• Interestingly, Iâ€™m proposing an experiment to determine if more or less propane is used to boil water directly over a flame compared to a propane fuel cell generating electricity thatâ€™s powering an induction cooktop boiling the same amount of water.

• Nothing happened to my wife, but we now have a dual fuel kitchen range. Gas burners on top for me and electric oven for her. Canâ€™t seem to find anyone interested in buying the electric range for half of what we paid. The F150 hybrid is now in the junkyard. Totaled it in July 23. Bought a GMC Sierra. Had too much problems with the F150 hybrid and too much electronics. GMC Sierra isnâ€™t as complicated.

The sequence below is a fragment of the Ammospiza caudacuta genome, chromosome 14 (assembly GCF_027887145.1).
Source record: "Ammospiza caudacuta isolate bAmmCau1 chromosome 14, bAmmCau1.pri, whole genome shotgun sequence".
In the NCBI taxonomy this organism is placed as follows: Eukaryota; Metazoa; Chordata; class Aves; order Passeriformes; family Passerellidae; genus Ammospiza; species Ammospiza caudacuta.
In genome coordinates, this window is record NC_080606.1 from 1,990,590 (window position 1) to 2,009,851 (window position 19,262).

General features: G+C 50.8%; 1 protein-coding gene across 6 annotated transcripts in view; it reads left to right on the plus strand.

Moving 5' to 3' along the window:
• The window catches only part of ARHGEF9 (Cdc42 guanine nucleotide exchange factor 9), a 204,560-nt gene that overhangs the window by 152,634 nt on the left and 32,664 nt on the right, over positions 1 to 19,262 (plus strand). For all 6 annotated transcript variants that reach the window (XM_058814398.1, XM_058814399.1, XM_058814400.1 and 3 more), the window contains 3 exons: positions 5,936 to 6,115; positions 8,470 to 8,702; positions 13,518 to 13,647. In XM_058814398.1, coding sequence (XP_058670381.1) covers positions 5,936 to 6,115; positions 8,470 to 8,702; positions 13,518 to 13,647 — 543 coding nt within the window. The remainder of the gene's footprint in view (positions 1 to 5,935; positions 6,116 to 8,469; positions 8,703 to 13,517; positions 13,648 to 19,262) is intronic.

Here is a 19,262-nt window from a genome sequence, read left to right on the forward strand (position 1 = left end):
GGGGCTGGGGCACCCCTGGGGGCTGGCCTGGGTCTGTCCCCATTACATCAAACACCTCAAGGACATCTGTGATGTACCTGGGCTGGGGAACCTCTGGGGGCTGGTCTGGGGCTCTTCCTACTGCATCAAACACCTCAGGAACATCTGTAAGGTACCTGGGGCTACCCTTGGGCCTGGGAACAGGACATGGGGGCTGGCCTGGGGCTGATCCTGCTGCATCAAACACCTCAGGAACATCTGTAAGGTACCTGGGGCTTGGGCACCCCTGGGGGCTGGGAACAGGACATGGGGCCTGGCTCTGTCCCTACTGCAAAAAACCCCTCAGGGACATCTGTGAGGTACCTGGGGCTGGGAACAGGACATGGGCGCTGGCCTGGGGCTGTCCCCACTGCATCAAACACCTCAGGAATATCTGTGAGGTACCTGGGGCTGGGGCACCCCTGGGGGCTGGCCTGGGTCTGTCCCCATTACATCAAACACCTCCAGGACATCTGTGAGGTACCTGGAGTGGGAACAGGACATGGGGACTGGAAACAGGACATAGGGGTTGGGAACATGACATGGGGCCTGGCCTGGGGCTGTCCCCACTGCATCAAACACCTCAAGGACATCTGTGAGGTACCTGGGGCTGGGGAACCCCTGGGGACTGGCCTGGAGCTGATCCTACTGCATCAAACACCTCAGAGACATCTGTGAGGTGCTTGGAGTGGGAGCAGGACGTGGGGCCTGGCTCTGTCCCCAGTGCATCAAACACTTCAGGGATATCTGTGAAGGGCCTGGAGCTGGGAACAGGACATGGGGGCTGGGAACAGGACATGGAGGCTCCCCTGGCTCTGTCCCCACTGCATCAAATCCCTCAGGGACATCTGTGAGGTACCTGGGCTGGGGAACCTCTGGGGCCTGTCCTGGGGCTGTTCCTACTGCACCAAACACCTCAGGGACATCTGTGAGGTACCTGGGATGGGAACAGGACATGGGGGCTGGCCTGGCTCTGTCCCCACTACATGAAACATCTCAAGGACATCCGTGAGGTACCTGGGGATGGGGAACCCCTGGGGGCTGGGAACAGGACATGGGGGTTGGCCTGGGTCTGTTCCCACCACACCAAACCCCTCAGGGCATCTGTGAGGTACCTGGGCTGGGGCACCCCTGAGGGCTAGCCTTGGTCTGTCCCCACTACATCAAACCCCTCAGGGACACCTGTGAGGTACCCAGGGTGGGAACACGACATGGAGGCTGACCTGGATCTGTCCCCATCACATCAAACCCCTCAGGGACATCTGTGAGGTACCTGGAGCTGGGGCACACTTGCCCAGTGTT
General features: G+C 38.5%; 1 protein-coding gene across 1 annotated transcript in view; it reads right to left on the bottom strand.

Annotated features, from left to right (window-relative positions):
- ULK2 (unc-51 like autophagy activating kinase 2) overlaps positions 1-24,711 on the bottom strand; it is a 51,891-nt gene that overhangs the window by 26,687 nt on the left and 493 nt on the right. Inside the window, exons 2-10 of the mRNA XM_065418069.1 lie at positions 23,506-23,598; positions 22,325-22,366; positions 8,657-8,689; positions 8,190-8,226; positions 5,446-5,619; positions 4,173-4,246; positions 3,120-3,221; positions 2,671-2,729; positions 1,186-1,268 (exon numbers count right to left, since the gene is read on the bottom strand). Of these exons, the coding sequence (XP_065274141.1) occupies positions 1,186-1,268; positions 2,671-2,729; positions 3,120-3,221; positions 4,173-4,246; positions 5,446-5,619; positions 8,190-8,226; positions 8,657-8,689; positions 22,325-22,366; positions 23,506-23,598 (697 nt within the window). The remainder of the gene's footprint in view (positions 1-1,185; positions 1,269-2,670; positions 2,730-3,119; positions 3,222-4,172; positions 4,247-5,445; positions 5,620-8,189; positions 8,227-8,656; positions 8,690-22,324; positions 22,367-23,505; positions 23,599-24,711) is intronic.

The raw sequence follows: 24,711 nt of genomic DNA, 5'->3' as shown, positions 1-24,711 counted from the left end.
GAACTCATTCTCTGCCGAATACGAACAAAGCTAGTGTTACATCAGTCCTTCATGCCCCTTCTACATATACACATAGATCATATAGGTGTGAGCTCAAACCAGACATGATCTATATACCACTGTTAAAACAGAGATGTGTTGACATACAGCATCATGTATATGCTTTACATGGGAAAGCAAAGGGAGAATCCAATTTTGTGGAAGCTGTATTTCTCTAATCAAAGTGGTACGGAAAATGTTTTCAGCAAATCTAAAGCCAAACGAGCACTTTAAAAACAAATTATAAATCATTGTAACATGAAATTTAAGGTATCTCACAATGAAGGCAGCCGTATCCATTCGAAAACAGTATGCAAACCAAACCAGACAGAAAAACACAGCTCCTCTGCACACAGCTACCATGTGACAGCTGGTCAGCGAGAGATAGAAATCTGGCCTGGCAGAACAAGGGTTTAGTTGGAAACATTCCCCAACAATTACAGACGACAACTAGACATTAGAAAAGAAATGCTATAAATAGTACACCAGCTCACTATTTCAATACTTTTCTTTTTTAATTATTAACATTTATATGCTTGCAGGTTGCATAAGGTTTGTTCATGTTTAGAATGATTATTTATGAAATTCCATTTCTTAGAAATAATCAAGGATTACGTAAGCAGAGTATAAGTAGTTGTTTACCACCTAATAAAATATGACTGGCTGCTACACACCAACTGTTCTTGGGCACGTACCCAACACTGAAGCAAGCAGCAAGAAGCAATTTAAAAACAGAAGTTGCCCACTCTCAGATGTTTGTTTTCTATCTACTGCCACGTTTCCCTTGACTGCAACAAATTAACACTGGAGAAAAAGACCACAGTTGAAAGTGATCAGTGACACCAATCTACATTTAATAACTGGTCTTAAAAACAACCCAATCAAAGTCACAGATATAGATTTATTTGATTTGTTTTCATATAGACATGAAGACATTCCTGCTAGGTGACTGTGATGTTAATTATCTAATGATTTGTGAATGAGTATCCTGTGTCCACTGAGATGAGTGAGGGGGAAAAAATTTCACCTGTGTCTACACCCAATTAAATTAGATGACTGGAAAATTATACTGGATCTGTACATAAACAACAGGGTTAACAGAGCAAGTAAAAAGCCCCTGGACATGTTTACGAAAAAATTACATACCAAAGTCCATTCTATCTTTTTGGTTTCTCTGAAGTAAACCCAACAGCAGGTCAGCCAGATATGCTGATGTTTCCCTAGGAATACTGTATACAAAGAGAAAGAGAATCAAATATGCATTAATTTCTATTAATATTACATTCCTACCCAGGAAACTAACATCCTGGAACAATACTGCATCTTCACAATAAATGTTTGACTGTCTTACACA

7. Don’t know if anyone else read the article but governments want to ban all gas and diesel modes of transportation. Doubt they will succeed, but what if? No ones paying attention to the cost and damage being done to create electric alternatives.

• We really do need to switch to non-fossil fuels for vehicles, but currently the electrical grid and power generation infrastructures aren’t up to the task. However, the latest generation of EVs do offer great performance with simple use.

It will take a combination of wind, solar, hydro and nuclear to meet the energy needs, plus a power grid upgrade. And we need new battery technologies that will increase energy density while reducing costs and the environmental impact of mining raw materials.